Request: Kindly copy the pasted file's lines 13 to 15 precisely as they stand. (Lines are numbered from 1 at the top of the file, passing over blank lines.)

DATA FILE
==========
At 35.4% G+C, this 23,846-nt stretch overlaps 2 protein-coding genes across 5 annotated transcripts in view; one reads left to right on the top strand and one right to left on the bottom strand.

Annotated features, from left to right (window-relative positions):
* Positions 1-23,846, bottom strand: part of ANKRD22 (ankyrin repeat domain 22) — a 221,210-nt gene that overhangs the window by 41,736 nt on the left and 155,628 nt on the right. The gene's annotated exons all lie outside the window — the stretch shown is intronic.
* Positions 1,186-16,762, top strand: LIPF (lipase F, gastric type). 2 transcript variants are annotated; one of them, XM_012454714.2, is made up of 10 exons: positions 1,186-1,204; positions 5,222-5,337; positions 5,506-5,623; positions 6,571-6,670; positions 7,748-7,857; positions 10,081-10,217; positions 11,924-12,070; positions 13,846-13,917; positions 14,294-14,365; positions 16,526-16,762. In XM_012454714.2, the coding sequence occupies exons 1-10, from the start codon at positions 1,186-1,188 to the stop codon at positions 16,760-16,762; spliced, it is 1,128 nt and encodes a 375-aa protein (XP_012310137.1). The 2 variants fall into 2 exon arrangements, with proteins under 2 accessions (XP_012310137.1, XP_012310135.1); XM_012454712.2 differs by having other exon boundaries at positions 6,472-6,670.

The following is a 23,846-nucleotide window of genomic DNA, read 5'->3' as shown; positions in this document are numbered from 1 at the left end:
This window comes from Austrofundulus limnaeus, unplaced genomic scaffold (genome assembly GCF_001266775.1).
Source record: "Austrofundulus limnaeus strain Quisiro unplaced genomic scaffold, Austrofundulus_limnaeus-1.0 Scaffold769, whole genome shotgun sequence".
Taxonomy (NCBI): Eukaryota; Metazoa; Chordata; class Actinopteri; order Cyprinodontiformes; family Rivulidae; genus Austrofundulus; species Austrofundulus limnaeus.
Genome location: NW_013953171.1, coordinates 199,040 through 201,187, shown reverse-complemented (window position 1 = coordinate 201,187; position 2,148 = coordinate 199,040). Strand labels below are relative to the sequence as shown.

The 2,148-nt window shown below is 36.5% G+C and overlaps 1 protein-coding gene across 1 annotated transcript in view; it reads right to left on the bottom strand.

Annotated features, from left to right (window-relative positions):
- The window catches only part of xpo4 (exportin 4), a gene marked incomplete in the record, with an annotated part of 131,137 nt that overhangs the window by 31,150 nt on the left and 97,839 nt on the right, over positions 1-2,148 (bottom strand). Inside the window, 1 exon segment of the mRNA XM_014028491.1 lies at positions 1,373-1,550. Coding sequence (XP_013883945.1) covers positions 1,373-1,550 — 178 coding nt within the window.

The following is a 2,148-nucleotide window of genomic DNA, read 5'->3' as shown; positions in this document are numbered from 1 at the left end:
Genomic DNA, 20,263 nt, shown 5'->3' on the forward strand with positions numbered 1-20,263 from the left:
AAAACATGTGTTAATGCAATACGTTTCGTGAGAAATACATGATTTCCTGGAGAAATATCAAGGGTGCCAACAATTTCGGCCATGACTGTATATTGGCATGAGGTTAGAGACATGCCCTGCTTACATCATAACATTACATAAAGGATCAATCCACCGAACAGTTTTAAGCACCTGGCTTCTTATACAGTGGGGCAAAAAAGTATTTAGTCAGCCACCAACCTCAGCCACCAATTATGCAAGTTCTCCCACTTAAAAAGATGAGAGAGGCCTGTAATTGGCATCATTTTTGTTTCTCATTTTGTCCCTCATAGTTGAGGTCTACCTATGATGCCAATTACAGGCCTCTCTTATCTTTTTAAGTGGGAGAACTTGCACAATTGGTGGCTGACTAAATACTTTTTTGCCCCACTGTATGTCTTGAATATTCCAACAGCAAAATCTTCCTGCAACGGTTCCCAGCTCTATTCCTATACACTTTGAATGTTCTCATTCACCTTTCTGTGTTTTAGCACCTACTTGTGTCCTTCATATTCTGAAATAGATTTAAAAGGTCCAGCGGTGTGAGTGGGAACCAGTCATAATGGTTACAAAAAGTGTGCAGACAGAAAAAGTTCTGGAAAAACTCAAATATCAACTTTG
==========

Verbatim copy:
The following is a 2,148-nucleotide window of genomic DNA, read 5'->3' as shown; positions in this document are numbered from 1 at the left end:
Genomic DNA, 20,263 nt, shown 5'->3' on the forward strand with positions numbered 1-20,263 from the left:
AAAACATGTGTTAATGCAATACGTTTCGTGAGAAATACATGATTTCCTGGAGAAATATCAAGGGTGCCAACAATTTCGGCCATGACTGTATATTGGCATGAGGTTAGAGACATGCCCTGCTTACATCATAACATTACATAAAGGATCAATCCACCGAACAGTTTTAAGCACCTGGCTTCTTATACAGTGGGGCAAAAAAGTATTTAGTCAGCCACCAACCTCAGCCACCAATTATGCAAGTTCTCCCACTTAAAAAGATGAGAGAGGCCTGTAATTGGCATCATTTTTGTTTCTCATTTTGTCCCTCATAGTTGAGGTCTACCTATGATGCCAATTACAGGCCTCTCTTATCTTTTTAAGTGGGAGAACTTGCACAATTGGTGGCTGACTAAATACTTTTTTGCCCCACTGTATGTCTTGAATATTCCAACAGCAAAATCTTCCTGCAACGGTTCCCAGCTCTATTCCTATACACTTTGAATGTTCTCATTCACCTTTCTGTGTTTTAGCACCTACTTGTGTCCTTCATATTCTGAAATAGATTTAAAAGGTCCAGCGGTGTGAGTGGGAACCAGTCATAATGGTTACAAAAAGTGTGCAGACAGAAAAAGTTCTGGAAAAACTCAAATATCAACTTTG